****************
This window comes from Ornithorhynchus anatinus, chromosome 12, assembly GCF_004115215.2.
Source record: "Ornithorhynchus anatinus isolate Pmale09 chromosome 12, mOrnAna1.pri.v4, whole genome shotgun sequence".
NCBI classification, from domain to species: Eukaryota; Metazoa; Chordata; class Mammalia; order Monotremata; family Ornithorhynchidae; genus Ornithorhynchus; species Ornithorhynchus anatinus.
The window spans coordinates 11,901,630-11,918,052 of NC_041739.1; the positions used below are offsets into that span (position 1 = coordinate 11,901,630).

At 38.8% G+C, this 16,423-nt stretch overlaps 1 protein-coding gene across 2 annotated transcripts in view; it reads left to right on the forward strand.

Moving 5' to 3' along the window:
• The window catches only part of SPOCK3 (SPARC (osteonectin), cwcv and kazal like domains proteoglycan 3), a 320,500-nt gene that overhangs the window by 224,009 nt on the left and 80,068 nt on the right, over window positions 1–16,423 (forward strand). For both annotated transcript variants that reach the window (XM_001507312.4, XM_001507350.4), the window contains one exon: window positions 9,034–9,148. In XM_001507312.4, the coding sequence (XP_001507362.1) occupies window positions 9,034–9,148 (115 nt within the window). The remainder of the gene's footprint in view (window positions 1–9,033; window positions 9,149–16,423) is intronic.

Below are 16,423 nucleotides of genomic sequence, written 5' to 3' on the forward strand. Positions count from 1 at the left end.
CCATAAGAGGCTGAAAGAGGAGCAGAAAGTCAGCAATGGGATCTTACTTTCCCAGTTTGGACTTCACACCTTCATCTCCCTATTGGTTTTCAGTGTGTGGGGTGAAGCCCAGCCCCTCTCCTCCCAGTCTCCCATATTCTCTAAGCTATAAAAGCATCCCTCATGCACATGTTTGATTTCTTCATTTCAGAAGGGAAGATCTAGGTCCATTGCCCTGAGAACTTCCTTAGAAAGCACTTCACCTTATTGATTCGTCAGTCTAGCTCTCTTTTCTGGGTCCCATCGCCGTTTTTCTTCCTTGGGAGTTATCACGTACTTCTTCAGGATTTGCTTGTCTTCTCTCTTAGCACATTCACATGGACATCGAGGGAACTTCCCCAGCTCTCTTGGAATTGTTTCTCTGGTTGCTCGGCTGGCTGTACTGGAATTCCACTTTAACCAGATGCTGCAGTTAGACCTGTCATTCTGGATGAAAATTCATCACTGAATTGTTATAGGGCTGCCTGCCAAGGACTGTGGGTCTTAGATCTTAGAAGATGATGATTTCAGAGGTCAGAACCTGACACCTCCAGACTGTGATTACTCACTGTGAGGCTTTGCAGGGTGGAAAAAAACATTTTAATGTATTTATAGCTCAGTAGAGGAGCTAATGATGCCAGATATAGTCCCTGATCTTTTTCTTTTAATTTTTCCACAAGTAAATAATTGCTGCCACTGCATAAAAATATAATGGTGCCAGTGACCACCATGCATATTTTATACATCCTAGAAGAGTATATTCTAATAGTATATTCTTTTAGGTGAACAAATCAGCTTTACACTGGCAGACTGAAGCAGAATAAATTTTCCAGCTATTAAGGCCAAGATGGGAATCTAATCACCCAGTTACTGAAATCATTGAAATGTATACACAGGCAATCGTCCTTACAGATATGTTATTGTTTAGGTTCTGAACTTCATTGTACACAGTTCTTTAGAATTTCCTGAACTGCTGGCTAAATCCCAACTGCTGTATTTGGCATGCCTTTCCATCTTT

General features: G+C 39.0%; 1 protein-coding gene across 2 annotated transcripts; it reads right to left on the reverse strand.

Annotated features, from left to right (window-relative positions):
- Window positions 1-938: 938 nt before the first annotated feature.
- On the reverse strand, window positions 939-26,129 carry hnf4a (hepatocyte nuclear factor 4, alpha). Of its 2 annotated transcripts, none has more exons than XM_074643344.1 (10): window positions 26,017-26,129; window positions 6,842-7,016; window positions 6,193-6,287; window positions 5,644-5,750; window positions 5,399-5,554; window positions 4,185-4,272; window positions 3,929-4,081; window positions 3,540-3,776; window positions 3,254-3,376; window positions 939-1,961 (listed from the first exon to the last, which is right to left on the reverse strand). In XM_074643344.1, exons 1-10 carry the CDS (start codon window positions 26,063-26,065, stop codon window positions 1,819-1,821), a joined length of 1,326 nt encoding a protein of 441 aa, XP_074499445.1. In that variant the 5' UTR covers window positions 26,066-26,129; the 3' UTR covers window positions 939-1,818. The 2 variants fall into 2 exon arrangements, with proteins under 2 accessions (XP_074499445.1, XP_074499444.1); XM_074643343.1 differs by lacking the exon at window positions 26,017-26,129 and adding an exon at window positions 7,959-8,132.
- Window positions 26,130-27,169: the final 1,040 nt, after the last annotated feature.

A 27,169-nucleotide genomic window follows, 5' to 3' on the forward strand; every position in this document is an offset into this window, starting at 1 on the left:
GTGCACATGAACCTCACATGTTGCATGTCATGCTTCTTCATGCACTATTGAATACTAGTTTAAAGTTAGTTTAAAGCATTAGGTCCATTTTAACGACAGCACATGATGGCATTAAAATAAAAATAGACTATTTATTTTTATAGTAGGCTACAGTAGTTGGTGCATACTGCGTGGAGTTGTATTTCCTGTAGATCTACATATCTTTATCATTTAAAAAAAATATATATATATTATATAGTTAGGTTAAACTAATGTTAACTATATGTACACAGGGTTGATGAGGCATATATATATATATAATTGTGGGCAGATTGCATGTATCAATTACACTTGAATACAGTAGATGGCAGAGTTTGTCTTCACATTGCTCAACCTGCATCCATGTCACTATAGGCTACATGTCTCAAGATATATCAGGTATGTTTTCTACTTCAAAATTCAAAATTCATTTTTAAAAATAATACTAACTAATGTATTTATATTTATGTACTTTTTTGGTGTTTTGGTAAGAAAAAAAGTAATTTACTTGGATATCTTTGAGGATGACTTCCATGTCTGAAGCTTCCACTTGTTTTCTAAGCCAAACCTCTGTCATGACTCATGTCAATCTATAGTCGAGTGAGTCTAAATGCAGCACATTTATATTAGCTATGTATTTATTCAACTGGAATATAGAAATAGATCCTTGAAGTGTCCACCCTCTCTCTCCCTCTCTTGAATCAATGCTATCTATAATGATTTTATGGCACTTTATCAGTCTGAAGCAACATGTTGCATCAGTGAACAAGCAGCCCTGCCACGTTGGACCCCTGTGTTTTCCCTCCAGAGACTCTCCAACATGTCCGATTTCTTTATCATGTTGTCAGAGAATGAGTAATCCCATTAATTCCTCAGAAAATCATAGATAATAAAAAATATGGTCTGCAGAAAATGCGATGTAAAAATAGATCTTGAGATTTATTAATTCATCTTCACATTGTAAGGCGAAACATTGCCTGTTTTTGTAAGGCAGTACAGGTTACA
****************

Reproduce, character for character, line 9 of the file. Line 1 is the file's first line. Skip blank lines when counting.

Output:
CCATAAGAGGCTGAAAGAGGAGCAGAAAGTCAGCAATGGGATCTTACTTTCCCAGTTTGGACTTCACACCTTCATCTCCCTATTGGTTTTCAGTGTGTGGGGTGAAGCCCAGCCCCTCTCCTCCCAGTCTCCCATATTCTCTAAGCTATAAAAGCATCCCTCATGCACATGTTTGATTTCTTCATTTCAGAAGGGAAGATCTAGGTCCATTGCCCTGAGAACTTCCTTAGAAAGCACTTCACCTTATTGATTCGTCAGTCTAGCTCTCTTTTCTGGGTCCCATCGCCGTTTTTCTTCCTTGGGAGTTATCACGTACTTCTTCAGGATTTGCTTGTCTTCTCTCTTAGCACATTCACATGGACATCGAGGGAACTTCCCCAGCTCTCTTGGAATTGTTTCTCTGGTTGCTCGGCTGGCTGTACTGGAATTCCACTTTAACCAGATGCTGCAGTTAGACCTGTCATTCTGGATGAAAATTCATCACTGAATTGTTATAGGGCTGCCTGCCAAGGACTGTGGGTCTTAGATCTTAGAAGATGATGATTTCAGAGGTCAGAACCTGACACCTCCAGACTGTGATTACTCACTGTGAGGCTTTGCAGGGTGGAAAAAAACATTTTAATGTATTTATAGCTCAGTAGAGGAGCTAATGATGCCAGATATAGTCCCTGATCTTTTTCTTTTAATTTTTCCACAAGTAAATAATTGCTGCCACTGCATAAAAATATAATGGTGCCAGTGACCACCATGCATATTTTATACATCCTAGAAGAGTATATTCTAATAGTATATTCTTTTAGGTGAACAAATCAGCTTTACACTGGCAGACTGAAGCAGAATAAATTTTCCAGCTATTAAGGCCAAGATGGGAATCTAATCACCCAGTTACTGAAATCATTGAAATGTATACACAGGCAATCGTCCTTACAGATATGTTATTGTTTAGGTTCTGAACTTCATTGTACACAGTTCTTTAGAATTTCCTGAACTGCTGGCTAAATCCCAACTGCTGTATTTGGCATGCCTTTCCATCTTT